I was reflecting on a conversation I recently had with a young Polish lady who lives in Magherafelt. Her name is Ola and Ola made the point that in Poland the seasons are well defined, there is a clear difference between winter, spring, summer and autumn.
From here I moved to thinking about the structure of our year as Catholics and how the structure of the year affects our lives. We are now, the week after Easter Sunday, when you are reading this, in the season of Eastertide, having just left the season of Lent.
You see, if you have structure in your life, as all the modern psychologists make a big deal about, as if no one ever knew it before them, the structure helps give your life meaning.
This yearly cycle gives order and meaning to an agricultural existence and experience tells the farmer that there are tasks best suited for each season.
The Church year is divided into seasons as well. We begin with Advent, the time of waiting for the birth of the Lord. Then we have Christmastide, and after Christmastide we move into Ordinary Time.
Sometime in February we enter the season of Lent, which we have just come out of and then we move into the current season, Eastertide which stretches right up to Pentecost before we move again into Ordinary Time, lasting to the Feast of Christ the King, the last Sunday of the Church year.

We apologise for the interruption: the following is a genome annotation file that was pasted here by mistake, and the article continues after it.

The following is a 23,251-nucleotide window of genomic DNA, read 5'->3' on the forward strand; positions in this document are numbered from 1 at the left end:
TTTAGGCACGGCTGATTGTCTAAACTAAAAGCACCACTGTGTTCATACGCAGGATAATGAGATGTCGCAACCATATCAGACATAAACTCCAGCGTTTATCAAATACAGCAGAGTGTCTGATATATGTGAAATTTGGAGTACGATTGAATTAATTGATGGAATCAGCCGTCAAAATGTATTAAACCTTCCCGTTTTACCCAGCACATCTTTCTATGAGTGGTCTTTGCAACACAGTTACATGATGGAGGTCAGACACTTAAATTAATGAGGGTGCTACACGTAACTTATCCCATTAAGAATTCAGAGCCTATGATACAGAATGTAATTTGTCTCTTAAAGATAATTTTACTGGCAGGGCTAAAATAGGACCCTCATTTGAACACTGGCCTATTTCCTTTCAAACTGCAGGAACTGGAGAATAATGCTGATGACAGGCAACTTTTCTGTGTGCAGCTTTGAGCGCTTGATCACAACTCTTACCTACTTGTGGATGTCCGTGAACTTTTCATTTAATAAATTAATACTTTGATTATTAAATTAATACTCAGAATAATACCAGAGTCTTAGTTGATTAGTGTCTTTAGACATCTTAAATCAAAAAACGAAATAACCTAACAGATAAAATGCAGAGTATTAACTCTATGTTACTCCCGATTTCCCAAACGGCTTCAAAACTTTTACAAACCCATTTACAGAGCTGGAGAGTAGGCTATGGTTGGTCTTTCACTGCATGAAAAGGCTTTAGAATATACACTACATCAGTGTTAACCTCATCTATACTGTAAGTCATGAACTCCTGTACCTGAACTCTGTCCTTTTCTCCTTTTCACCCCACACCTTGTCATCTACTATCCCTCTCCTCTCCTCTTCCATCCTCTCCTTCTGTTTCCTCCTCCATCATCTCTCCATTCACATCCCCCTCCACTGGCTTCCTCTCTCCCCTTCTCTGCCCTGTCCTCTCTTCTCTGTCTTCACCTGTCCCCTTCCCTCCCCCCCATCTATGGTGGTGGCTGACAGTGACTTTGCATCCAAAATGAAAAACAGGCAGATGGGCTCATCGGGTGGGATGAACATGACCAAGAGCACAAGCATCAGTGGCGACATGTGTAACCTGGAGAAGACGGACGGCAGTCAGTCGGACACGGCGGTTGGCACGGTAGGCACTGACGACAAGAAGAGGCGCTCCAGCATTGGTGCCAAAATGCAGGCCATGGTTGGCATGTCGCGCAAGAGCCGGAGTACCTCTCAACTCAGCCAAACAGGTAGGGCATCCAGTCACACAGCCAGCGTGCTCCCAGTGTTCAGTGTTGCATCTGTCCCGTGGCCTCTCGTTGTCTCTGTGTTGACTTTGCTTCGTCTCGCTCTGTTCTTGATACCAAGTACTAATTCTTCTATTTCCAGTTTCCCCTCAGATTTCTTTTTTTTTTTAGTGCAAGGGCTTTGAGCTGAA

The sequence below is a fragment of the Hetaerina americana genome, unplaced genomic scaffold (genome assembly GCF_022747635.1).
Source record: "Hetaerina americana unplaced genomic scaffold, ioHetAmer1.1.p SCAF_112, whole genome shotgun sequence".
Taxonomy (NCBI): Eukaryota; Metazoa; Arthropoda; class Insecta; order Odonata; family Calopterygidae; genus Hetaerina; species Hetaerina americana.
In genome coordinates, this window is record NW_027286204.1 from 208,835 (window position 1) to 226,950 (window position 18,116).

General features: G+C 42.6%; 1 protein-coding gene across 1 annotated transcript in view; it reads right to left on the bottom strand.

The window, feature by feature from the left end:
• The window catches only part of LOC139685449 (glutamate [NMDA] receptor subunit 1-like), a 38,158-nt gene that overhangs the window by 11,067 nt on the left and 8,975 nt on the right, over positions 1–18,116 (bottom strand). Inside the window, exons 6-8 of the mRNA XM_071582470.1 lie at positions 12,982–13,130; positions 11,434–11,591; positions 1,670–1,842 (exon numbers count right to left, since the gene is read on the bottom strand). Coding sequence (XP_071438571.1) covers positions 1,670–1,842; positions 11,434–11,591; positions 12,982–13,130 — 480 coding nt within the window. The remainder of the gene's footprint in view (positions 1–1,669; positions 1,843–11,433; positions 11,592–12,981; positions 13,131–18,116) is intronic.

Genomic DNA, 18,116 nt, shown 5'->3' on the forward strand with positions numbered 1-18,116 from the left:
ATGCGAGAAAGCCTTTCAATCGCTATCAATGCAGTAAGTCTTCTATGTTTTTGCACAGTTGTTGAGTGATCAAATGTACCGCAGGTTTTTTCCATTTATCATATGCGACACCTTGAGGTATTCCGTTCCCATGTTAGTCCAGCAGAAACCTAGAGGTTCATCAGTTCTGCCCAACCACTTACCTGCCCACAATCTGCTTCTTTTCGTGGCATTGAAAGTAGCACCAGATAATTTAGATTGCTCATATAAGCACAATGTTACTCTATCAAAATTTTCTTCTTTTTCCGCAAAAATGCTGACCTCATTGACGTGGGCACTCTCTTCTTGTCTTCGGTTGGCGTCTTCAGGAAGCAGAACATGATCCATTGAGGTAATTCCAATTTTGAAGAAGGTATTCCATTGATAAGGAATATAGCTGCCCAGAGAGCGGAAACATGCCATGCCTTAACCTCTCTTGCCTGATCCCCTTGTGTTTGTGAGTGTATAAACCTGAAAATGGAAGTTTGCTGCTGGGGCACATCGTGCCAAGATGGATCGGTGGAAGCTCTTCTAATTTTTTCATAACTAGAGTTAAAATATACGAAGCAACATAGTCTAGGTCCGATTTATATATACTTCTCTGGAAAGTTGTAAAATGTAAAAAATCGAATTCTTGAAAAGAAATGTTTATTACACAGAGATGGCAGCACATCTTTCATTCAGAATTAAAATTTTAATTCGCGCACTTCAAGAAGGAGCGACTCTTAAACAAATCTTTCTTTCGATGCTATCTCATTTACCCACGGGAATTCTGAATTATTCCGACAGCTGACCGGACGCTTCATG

What is all this about; why does the Church bother with all the seasons malarkey?
For the same reason as the farmer has his seasons: at certain times of the year the Church wants us to reflect on particular aspects of the life of Jesus. At the moment we are supposed to be thinking about the Resurrection, which is the whole foundation of our faith. During Christmas time we are given the chance to reflect about what the coming of the baby Jesus means in our life.
In life too there are seasons.
At the moment the people of South Korea are having a season of sorrow. Imagine receiving text messages from your daughter as she is caught below deck in a sinking ship: there could be nothing in this world worse than that.
Three hundred children taken out of any society at one go would have a devastating effect. God knows how the people of their home town shall ever get over it.
For these people, grieving the loss of their children, the Passion of Jesus has real resonance this year. Looking into the abyss of years of pain and sorrow at the loss of whole families, they must feel that their season of sorrow shall never end.
Then in life we have the seasons of joy. On Easter Monday I am going to a wedding when two young people shall start out on the journey of life together as man and wife. The future looks bright with the hope of children and watching them grow up and all that goes with married life.
You couldn’t help but wish them all the best.
The very word ‘journey’ itself tells you that there is something special about life. For the modern secular society life is not a journey because in a secular society the human person has no innate dignity. For the secularist the human is simply another animal to be used to produce something; Sunday opening makes perfect sense when you are a secularist, it is just another day to make money.
Secular society is what has taken away the lunch break and the half day opening. Do you remember the half day opening, the day when shops in a village took a half day off so that the shopkeeper could attend to things other than his business?